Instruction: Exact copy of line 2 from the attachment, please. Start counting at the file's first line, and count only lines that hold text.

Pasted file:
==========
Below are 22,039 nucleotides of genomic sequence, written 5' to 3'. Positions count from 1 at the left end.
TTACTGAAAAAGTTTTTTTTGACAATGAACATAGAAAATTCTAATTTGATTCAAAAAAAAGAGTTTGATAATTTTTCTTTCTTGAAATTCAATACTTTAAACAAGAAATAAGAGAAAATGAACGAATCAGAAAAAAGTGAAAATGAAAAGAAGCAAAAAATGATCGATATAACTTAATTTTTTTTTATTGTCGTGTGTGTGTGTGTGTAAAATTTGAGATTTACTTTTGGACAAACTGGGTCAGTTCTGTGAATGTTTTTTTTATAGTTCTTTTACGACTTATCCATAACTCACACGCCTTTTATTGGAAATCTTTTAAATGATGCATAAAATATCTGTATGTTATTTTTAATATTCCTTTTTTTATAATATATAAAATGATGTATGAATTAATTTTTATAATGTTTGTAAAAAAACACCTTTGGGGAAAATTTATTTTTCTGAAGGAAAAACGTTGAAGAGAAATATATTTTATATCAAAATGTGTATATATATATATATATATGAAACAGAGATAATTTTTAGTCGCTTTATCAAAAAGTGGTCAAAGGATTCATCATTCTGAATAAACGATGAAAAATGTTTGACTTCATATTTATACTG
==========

TTACTGAAAAAGTTTTTTTTGACAATGAACATAGAAAATTCTAATTTGATTCAAAAAAAAGAGTTTGATAATTTTTCTTTCTTGAAATTCAATACTTTAAACAAGAAATAAGAGAAAATGAACGAATCAGAAAAAAGTGAAAATGAAAAGAAGCAAAAAATGATCGATATAACTTAATTTTTTTTTATTGTCGTGTGTGTGTGTGTGTAAAATTTGAGATTTACTTTTGGACAAACTGGGTCAGTTCTGTGAATGTTTTTTTTATAGTTCTTTTACGACTTATCCATAACTCACACGCCTTTTATTGGAAATCTTTTAAATGATGCATAAAATATCTGTATGTTATTTTTAATATTCCTTTTTTTATAATATATAAAATGATGTATGAATTAATTTTTATAATGTTTGTAAAAAAACACCTTTGGGGAAAATTTATTTTTCTGAAGGAAAAACGTTGAAGAGAAATATATTTTATATCAAAATGTGTATATATATATATATATATGAAACAGAGATAATTTTTAGTCGCTTTATCAAAAAGTGGTCAAAGGATTCATCATTCTGAATAAACGATGAAAAATGTTTGACTTCATATTTATACTG